Yes, but they don't appear to respect that office, and rarely does it censure seem to carry much weight.

    Since Dec 2006 • 2471 posts Report Reply

  • DeepRed, in reply to Sacha,

    ike the Auditor General?

    And the Ombudsman's Office, if it wasn't so (deliberately?) overworked and understaffed.

    The southernmost capital … • Since Nov 2006 • 4162 posts Report Reply

  • Sacha, in reply to merc,

    they don't appear to respect that office

    (The Herald's) John Armstrong agrees with you.

    That office is the independent parliamentary watchdog of how public money is spent. It thinks very carefully before making an investigation. The sight of politicians treating the office as little more than a nuisance is disturbing.

    Ak • Since May 2008 • 16503 posts Report Reply

  • merc, in reply to Sacha,

    This is the main problem, we can have as many overseers as we like, if the Govt. don't respect the office, nothing is going to change. A cynic could argue that between the police and the Govt. there is not much room for any change.
    Not knocking the politicians, just the way the system is weighted.

    Since Dec 2006 • 2471 posts Report Reply

  • Bart Janssen, in reply to John Armstrong,

    I just don’t know if the ‘they are all hopeless’ narrative is all that productive.

    Fair cop. But I was responding to the desire that political discussions were as nuanced and considered as they are here. I certainly accept there are some talented and dedicated politicians however what we see of them suggests those that end up in the public eye are less able at such discussions and more skilled in other (less admirable) areas.

    That may be because they succeed in politics more or it may also be that those types (stereotypes?) make for better sound bites in the media.

    I still believe that the method of selection doesn't necessarily select the best people for the job.

    Auckland • Since Nov 2006 • 3269 posts Report Reply

  • merc, in reply to Bart Janssen,

    I still believe that the method of selection doesn't necessarily select the best people for the job.

    The system should allow for guiding them in that job transparently. No amount of help can allow for those who want to bribe.
    Bribe, the word actually used in the NZ Herald comments section with regard to the casino tender bid's special status - interesting that.
    The Greens use the system to great effect, Labour not so much, and is it just me or is Shearer noticeably absent from discourse, with the Greens pulling most of the weight?

    Since Dec 2006 • 2471 posts Report Reply

  • Sacha, in reply to merc,

    I guess the idea with our system is that Government will be held to account by political opposition parties and movements, media, and ultimately voters. I'm actually heartened that it seems to be working properly in the last few weeks.

    Ak • Since May 2008 • 16503 posts Report Reply

  • Sacha, in reply to Bart Janssen,

    I still believe that the method of selection doesn't necessarily select the best people for the job

    I agree but I don't know what would work well. Any overseas examples?

    Ak • Since May 2008 • 16503 posts Report Reply

  • Ian Dalziel, in reply to Joe Wylie,

    Judge dread...

    Or that Fletchers would be happily profiteering at every step of the post-quake “recovery” without pertinent questions being asked.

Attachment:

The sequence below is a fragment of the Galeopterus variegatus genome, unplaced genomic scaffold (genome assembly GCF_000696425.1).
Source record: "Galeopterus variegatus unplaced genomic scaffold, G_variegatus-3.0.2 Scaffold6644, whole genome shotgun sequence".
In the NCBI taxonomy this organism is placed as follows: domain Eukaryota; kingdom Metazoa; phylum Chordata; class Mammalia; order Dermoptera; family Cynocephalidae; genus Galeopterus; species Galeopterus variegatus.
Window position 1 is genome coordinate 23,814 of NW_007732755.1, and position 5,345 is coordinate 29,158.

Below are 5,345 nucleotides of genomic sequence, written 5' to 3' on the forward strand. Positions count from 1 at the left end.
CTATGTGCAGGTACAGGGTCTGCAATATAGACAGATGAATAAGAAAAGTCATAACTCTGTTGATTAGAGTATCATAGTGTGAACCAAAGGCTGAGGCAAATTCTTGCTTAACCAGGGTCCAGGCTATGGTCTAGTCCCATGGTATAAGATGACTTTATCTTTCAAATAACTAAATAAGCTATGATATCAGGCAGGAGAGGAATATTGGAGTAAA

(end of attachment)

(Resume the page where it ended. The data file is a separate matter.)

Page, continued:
Hmmm, John Judge is a director of Fletchers isn't he?

    Christchurch • Since Dec 2006 • 4705 posts Report Reply

  • Bart Janssen, in reply to Sacha,

    but I don’t know what would work well

    That is a problem. Democracy is a terrible system just better than the other options. Same for peer review, which sucks but is better than anything else that has been tried.

    Seriously, I don't think the problem is entirely with the democracy part. I think that the problems stem from the lack of interest by the public. If the public don't want to be informed voters then the system falls down and appears to devolve into a marketing exercise as seen in the US or the last election here.

    It's easy to blame the media but it's hardly their fault if any in depth discussion results in people changing channel. Most people simply aren't interested in the details and the media and politicians both respond to that disinterest.

    A book I read once stated there are two things every citizen must do, 1) vote, and 2) do jury duty. The logic being those are the two places where individual citizens can influence society directly. But most folks don't want to do either.

    So how do you engender genuine interest by the public in choosing the best people to spend their taxes?

    Perhaps if such interest had been shown last year folks might have realised that this govt intended all along to reduce teacher numbers.

    Auckland • Since Nov 2006 • 3269 posts Report Reply

  • merc, in reply to Sacha,

    The system I am describing relies when the real crafty crunch comes down on much more than you describe. I am talking about upholding our constitution by really toothy watch dobermans with real teeth.
    The system as it stands works, sort of, but when you have things happen that this Govt. have enabled - the list is long, well I 'd like to think they got some consequences.
    Dinner with casino guys I mean sheesh, casinos don't even make money here, not one, always needing to be bailed out, and if auckland casino actually paid it's full share, it would fail.
    Need I go on about the social ramifications, just not what a PM should be considering really. He will get off this faux pas too. Opposition have done a good job yeah, but there will be no consequences for JK, like the police tea party love, all bad juju seen through, Banks is staying. As for corruption, well, who audits the auditors?

    Since Dec 2006 • 2471 posts Report Reply

  • Ian Dalziel, in reply to Bart Janssen,

    Coming to our census...

    Two things every citizen must do,
    1) vote, and 2) do jury duty.

    I think we should make voting mandatory and non voting fineable as in Australia, it doesn't seem to create any major problems (though I don't know how many people get fined - but it could be a nice little earner).

    Christchurch • Since Dec 2006 • 4705 posts Report Reply

  • merc,

    I really don't see voting as the problem, but there you are. I am totally against compulsory voting as I am against compulsory working.
    The right not to work is a powerful one. The right not to vote as well. Registration by all means compulsory, voting no.
    A non-vote to me is a vote against the system. As for jury duty, it is dangerous, poorly paid and abused by the selection process, more for another day maybe.

    Since Dec 2006 • 2471 posts Report Reply